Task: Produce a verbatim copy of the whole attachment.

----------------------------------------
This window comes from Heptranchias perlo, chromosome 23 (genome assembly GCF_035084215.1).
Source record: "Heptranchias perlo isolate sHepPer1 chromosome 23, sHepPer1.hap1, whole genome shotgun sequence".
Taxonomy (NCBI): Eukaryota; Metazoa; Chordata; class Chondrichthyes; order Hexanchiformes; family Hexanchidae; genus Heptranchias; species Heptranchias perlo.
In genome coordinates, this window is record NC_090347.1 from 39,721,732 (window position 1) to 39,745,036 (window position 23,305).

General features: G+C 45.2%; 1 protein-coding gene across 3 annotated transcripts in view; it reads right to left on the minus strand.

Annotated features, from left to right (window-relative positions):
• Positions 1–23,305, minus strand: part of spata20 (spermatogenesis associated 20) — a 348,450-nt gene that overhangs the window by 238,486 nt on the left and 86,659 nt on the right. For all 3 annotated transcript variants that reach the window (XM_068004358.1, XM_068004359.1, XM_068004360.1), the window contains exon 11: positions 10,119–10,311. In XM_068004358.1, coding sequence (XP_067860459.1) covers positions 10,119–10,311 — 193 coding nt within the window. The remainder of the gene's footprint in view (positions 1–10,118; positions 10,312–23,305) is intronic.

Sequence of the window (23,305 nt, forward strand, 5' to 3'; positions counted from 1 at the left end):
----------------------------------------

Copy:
This window comes from Heptranchias perlo, chromosome 23 (genome assembly GCF_035084215.1).
Source record: "Heptranchias perlo isolate sHepPer1 chromosome 23, sHepPer1.hap1, whole genome shotgun sequence".
Taxonomy (NCBI): Eukaryota; Metazoa; Chordata; class Chondrichthyes; order Hexanchiformes; family Hexanchidae; genus Heptranchias; species Heptranchias perlo.
In genome coordinates, this window is record NC_090347.1 from 39,721,732 (window position 1) to 39,745,036 (window position 23,305).

General features: G+C 45.2%; 1 protein-coding gene across 3 annotated transcripts in view; it reads right to left on the minus strand.

Annotated features, from left to right (window-relative positions):
• Positions 1–23,305, minus strand: part of spata20 (spermatogenesis associated 20) — a 348,450-nt gene that overhangs the window by 238,486 nt on the left and 86,659 nt on the right. For all 3 annotated transcript variants that reach the window (XM_068004358.1, XM_068004359.1, XM_068004360.1), the window contains exon 11: positions 10,119–10,311. In XM_068004358.1, coding sequence (XP_067860459.1) covers positions 10,119–10,311 — 193 coding nt within the window. The remainder of the gene's footprint in view (positions 1–10,118; positions 10,312–23,305) is intronic.

Sequence of the window (23,305 nt, forward strand, 5' to 3'; positions counted from 1 at the left end):